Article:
Lviv Danylo Halytskyi International Airport

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Lviv Danylo Halytskyi
International Airport

Міжнародний аеропорт "Львів"
імені Данила Галицького
Lviv Danylo Halytskyi International Airport logo.svg
Lviv Airport.jpg
Airport type Public
Serves Lviv
Location Lviv, Lviv Oblast, Ukraine
Focus city for
Elevation AMSL 1,071 ft / 326 m
Coordinates 49°48′45″N 23°57′22″E / 49.81250°N 23.95611°E / 49.81250; 23.95611
LWO is located in Ukraine
Location of airport in Ukraine
Direction Length Surface
ft m
13/31 10 843 3,305 Concrete
Statistics (2016)
Passengers Increase 738,000

Lviv Danylo Halytskyi International Airport (Ukrainian: Міжнародний аеропорт "Львів" імені Данила Галицького) (IATA: LWOICAO: UKLL) is an international airport in Lviv, Ukraine. The airport is located 6 kilometres (3.7 mi) from central Lviv. The airport is named after Prince Daniel of Galicia, the historical founder of the city in 1256 AD.


Established in 1929 as Lwów-Skniłów Airport. Skniłów was the name of the neighbouring village which today is part of Lviv. Before the Second World War, it operated domestic route to Warsaw and Krakow. In 1930 the international route to Bucharest was launched which was extended in 1931 to Sofia and Thessaloniki. In 1936 the above route was extended to Athens and Lydda.

In 2010, the airport carried 481,900 passengers.[1] In preparation for Euro 2012, Lviv International Airport has undergone a $200m expansion project. Lviv airport's new terminal building has an area of 34,000m² with a capacity of handling 1,000 passengers an hour.[2] Of the $200m, it was expected that the Ukrainian government will provide $70m, including $14m in 2008, and $130m came from private investors.[3] The expansion project included a 700-meter extension of the existing runway and a new airport terminal capable of handling up to 1,220 passengers per hour (5.69 million passenger annually).[2][4]

The airport used to be a focus city for Wizz Air Ukraine, which served four international routes to Italy (Naples, Bergamo, and Treviso) and Germany (Dortmund) from here until the airline shut down its base in Lviv in April 2015.[5]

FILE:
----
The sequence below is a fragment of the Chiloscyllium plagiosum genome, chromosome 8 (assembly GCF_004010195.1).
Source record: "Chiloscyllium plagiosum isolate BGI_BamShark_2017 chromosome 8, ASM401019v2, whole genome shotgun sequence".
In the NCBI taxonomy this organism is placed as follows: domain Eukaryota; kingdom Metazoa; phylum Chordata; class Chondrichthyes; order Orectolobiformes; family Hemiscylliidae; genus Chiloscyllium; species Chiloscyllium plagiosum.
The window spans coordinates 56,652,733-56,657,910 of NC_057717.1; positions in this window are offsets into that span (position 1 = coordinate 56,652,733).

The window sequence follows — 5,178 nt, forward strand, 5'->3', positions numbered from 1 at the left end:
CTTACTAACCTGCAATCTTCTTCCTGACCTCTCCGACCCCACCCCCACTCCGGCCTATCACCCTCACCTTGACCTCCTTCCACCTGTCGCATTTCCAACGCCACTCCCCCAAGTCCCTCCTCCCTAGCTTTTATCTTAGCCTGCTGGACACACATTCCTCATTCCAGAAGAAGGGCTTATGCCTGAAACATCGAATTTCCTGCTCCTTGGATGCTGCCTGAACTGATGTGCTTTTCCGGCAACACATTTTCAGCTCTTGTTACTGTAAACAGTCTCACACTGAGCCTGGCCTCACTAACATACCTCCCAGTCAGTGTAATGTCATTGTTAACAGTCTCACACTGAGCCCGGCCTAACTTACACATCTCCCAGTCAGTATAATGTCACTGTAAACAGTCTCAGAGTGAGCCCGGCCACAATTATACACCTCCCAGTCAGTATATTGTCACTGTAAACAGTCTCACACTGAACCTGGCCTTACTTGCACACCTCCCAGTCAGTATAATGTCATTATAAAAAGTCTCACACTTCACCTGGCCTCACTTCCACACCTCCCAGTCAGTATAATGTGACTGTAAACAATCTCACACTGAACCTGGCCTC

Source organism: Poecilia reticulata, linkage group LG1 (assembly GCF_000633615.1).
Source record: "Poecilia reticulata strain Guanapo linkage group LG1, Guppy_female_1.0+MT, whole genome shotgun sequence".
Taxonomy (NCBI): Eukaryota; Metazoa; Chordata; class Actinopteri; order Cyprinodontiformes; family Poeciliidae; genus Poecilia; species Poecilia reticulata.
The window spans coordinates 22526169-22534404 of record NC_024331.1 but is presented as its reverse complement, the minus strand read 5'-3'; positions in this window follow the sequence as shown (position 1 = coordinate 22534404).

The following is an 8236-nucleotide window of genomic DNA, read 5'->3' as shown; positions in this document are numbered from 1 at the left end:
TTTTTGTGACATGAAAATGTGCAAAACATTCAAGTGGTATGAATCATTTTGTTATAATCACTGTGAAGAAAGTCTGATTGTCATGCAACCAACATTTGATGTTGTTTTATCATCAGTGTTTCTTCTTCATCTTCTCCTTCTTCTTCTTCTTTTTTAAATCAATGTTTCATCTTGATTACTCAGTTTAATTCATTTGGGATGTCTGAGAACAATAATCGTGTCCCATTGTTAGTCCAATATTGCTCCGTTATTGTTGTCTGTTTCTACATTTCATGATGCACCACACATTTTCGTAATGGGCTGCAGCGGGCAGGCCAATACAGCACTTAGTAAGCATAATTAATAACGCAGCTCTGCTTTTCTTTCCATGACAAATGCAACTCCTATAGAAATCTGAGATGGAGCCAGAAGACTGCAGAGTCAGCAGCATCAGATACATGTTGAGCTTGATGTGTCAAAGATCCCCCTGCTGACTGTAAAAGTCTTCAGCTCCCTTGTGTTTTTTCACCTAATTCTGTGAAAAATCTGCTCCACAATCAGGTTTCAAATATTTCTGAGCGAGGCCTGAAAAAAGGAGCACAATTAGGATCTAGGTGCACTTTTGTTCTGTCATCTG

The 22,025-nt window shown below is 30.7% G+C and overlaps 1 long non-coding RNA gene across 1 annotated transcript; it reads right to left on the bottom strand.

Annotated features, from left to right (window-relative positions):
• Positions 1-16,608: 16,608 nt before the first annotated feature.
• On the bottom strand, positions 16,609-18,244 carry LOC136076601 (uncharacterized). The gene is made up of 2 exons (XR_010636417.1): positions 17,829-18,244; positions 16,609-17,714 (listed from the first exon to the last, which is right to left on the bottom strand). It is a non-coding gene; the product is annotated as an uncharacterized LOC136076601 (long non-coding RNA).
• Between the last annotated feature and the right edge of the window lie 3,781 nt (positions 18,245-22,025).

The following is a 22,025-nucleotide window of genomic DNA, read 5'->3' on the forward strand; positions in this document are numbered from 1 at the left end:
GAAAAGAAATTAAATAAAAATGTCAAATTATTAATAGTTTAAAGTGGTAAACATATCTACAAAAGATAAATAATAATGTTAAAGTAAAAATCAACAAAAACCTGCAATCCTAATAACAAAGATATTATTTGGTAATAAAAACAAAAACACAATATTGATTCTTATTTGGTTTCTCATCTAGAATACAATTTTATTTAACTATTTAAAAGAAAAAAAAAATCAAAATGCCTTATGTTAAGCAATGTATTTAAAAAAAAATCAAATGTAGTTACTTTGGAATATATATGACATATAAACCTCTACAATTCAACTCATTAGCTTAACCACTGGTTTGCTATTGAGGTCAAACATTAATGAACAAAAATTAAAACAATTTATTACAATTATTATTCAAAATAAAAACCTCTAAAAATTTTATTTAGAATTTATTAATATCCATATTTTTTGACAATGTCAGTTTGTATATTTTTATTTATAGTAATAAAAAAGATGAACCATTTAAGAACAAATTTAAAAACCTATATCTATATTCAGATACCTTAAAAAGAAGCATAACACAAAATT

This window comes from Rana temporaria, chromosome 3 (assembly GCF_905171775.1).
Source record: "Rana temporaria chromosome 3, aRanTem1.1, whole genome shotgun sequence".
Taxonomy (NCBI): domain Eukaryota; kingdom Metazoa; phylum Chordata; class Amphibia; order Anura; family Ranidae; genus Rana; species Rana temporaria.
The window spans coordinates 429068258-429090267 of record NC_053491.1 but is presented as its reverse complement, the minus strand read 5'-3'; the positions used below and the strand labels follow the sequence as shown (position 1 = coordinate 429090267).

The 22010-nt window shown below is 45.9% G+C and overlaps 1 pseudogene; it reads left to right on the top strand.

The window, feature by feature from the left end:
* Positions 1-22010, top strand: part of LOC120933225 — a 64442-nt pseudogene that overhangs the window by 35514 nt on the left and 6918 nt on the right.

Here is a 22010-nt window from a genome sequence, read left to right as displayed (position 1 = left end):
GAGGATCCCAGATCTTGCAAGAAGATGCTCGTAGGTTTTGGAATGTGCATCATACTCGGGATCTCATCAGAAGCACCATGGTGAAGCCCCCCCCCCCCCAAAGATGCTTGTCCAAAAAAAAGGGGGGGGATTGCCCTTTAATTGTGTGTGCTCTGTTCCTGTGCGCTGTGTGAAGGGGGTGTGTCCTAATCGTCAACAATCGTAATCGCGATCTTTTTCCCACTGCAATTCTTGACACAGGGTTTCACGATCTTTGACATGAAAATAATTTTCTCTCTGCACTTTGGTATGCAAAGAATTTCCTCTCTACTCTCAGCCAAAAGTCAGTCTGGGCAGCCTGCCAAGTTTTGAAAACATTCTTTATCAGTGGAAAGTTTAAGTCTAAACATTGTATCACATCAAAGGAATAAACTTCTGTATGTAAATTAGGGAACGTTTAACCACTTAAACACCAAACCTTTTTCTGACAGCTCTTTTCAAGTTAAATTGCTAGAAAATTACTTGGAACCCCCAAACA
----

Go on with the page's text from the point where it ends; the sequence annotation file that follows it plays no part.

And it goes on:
The terminal has 29 check-in desks, of which nine are meant for domestic and remaining for international flights.[2] Facilities at the airport also include 4 cafés and 2 duty-free shops as well as bus services to the city.

Airlines and destinations[edit]

The following airlines operate regular scheduled and charter services to and from Lviv:[6]

Airlines Destinations
AtlasGlobal Ukraine Istanbul-Atatürk
Austrian Airlines Vienna
AZALJet Baku
Azur Air Ukraine Seasonal charter: Antalya, Dalaman, Sharm el-Sheikh
Belavia Minsk
Bravo Airways Seasonal charter: Dalaman
Dniproavia Dnipropetrovsk
Ellinair Seasonal: Thessaloniki
LOT Polish Airlines Warsaw-Chopin
Lufthansa Regional
operated by Lufthansa CityLine
Motor Sich Airlines Kiev-Zhulyany
Pegasus Airlines Istanbul-Sabiha Gökçen
SprintAir Radom
Turkish Airlines Istanbul-Atatürk
Ukraine International Airlines Kiev-Boryspil, Istanbul-Atatürk, Kaunas (begins 13 July 2017, ends 18 August 2017),[7] Rome-Fiumicino, Tel Aviv-Ben Gurion, Vilnius (resumes 25 March 2017)[8]
Seasonal: Bologna, Madrid
Seasonal charter: Antalya, Hurghada, Tivat
Windrose Airlines Brescia (begins 4 March 2017)[9]
Seasonal charter: Antalya, Hurghada
Wizz Air Wrocław (begins 13 April 2017)
Yanair Seasonal charter: Antalya


Bust of Danylo Halytskyi inside the new terminal
Year Passengers[1][10][11] Change
1999 35,000 -
2002 110,200 -
2003 144,100 Increase035.8%
2004 198,200 Increase035.5%
2005 235,900 Increase019.0%
2006 278,200 Increase018.0%
2007 427,100 Increase052.4%
2008 532,100 Increase025.5%
2009 452,300 Decrease015.0%
2010 481,900 Increase06.5%
2011 297,000 Decrease038.4%
2012 576,000 Increase094.0%
2013 700,800 Increase021.0%
2014 585,200 Decrease016.5%
2015 570,570 Decrease02.5%
2016 738,000 Increase029.4%

Accidents and incidents[edit]

See also[edit]


  1. ^ a b
  2. ^ a b c[unreliable source?]
  3. ^ Modernization of Lviv airport for Euro-2012 finals to cost $200 million. Government can cough up $70 million, ZIK (27 may 2008)
  4. ^ [1]
  5. ^
  6. ^
  7. ^ Liu, Jim (5 October 2016). "Ukraine International outlines Kaunas operation in Jul/Aug 2017". Routesonline. Retrieved 13 October 2016. 
  8. ^
  9. ^
  10. ^
  11. ^
  12. ^ Kirillov, Roman (July 27, 2005). "PILOTS CONVICTED FOR DISASTER DURING AIR SHOW". The Current Digest of the Russian Press. 56 (26): 9–10. Retrieved 2011-03-24. While performing an aerobatic maneuver, an SU-27 jet crashed into a crowd of spectators, leaving 77 dead and another 543 injured. The commander of the plane's crew, Vladimir Toponar, was sentenced Friday to 14 years in prison, and copilot Yury Yegorov got eight years 

External links[edit]

Media related to Lviv International Airport at Wikimedia Commons